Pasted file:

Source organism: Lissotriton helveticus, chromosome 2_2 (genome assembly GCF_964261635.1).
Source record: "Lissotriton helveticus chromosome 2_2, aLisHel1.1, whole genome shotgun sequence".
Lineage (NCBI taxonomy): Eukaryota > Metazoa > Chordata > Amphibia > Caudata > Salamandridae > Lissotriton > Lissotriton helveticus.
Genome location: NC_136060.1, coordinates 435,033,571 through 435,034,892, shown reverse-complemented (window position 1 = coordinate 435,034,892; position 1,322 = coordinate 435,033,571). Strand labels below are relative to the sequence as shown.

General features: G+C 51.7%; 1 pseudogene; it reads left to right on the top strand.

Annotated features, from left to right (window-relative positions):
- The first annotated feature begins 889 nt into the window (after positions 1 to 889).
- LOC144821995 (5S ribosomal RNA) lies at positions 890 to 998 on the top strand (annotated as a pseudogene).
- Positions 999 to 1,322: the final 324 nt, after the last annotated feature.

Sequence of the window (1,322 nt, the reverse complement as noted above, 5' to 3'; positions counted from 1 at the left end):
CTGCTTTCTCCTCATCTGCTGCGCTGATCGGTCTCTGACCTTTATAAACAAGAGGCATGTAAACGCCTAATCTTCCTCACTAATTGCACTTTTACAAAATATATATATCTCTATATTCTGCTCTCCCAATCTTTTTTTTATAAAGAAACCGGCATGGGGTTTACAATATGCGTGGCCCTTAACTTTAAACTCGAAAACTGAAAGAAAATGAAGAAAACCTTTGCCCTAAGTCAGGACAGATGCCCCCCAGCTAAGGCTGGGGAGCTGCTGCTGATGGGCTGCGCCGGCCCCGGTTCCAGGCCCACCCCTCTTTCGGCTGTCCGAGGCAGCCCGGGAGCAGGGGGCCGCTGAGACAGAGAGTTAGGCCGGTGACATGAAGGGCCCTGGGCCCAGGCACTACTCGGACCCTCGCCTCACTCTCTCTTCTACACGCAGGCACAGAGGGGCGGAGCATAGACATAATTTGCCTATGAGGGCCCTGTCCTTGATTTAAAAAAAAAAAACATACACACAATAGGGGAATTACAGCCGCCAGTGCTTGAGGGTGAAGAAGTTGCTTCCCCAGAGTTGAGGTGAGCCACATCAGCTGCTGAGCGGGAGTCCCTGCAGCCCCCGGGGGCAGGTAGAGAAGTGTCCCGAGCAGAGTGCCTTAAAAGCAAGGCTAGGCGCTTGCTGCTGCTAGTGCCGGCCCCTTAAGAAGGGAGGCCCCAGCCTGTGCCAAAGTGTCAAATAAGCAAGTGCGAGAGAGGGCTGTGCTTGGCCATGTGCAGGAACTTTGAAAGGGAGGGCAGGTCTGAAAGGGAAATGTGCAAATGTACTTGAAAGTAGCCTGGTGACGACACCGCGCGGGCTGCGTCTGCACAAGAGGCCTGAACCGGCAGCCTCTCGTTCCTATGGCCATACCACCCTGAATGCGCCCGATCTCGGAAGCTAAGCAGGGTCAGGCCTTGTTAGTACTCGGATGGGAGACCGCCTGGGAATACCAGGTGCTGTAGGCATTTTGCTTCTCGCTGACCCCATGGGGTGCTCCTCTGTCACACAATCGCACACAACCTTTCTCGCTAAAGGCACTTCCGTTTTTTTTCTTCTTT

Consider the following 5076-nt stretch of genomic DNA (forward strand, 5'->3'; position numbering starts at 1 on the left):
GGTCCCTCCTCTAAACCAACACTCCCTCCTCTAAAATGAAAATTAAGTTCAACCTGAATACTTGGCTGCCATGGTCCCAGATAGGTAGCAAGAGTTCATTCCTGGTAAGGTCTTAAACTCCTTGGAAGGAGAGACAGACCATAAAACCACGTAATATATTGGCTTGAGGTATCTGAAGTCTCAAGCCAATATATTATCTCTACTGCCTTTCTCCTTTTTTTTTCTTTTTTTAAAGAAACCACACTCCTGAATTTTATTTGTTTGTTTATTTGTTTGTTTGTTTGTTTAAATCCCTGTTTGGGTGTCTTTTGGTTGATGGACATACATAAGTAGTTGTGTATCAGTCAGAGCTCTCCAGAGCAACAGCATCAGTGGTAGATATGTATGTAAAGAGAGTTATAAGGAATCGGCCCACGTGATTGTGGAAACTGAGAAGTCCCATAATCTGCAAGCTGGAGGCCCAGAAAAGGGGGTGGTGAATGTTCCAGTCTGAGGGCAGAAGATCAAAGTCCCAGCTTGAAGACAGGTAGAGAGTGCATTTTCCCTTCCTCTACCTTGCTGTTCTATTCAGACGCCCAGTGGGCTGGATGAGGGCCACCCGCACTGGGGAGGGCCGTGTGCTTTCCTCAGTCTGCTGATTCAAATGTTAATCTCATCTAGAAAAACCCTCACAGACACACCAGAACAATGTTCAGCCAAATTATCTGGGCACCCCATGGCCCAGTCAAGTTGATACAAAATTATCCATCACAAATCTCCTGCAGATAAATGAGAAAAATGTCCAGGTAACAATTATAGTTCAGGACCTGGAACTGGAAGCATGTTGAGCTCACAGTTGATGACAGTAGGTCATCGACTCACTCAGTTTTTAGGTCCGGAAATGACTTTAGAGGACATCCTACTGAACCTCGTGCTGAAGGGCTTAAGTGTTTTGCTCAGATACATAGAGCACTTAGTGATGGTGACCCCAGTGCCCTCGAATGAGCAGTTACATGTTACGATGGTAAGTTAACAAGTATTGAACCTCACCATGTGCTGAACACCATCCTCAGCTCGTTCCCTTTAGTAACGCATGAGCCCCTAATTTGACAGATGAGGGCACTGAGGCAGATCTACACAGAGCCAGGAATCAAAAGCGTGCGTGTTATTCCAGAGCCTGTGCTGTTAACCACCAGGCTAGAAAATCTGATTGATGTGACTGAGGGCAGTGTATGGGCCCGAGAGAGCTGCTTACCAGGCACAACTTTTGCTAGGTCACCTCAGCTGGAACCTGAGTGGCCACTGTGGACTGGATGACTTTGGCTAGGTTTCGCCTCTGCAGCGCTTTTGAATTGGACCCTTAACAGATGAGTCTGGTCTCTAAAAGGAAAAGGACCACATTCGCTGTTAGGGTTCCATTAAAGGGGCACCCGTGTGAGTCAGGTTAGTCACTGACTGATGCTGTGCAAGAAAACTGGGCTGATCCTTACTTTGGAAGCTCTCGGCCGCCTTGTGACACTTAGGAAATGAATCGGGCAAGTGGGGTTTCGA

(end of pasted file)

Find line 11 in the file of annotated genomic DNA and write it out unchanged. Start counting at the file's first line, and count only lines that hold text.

CTGCTTTCTCCTCATCTGCTGCGCTGATCGGTCTCTGACCTTTATAAACAAGAGGCATGTAAACGCCTAATCTTCCTCACTAATTGCACTTTTACAAAATATATATATCTCTATATTCTGCTCTCCCAATCTTTTTTTTATAAAGAAACCGGCATGGGGTTTACAATATGCGTGGCCCTTAACTTTAAACTCGAAAACTGAAAGAAAATGAAGAAAACCTTTGCCCTAAGTCAGGACAGATGCCCCCCAGCTAAGGCTGGGGAGCTGCTGCTGATGGGCTGCGCCGGCCCCGGTTCCAGGCCCACCCCTCTTTCGGCTGTCCGAGGCAGCCCGGGAGCAGGGGGCCGCTGAGACAGAGAGTTAGGCCGGTGACATGAAGGGCCCTGGGCCCAGGCACTACTCGGACCCTCGCCTCACTCTCTCTTCTACACGCAGGCACAGAGGGGCGGAGCATAGACATAATTTGCCTATGAGGGCCCTGTCCTTGATTTAAAAAAAAAAAACATACACACAATAGGGGAATTACAGCCGCCAGTGCTTGAGGGTGAAGAAGTTGCTTCCCCAGAGTTGAGGTGAGCCACATCAGCTGCTGAGCGGGAGTCCCTGCAGCCCCCGGGGGCAGGTAGAGAAGTGTCCCGAGCAGAGTGCCTTAAAAGCAAGGCTAGGCGCTTGCTGCTGCTAGTGCCGGCCCCTTAAGAAGGGAGGCCCCAGCCTGTGCCAAAGTGTCAAATAAGCAAGTGCGAGAGAGGGCTGTGCTTGGCCATGTGCAGGAACTTTGAAAGGGAGGGCAGGTCTGAAAGGGAAATGTGCAAATGTACTTGAAAGTAGCCTGGTGACGACACCGCGCGGGCTGCGTCTGCACAAGAGGCCTGAACCGGCAGCCTCTCGTTCCTATGGCCATACCACCCTGAATGCGCCCGATCTCGGAAGCTAAGCAGGGTCAGGCCTTGTTAGTACTCGGATGGGAGACCGCCTGGGAATACCAGGTGCTGTAGGCATTTTGCTTCTCGCTGACCCCATGGGGTGCTCCTCTGTCACACAATCGCACACAACCTTTCTCGCTAAAGGCACTTCCGTTTTTTTTCTTCTTT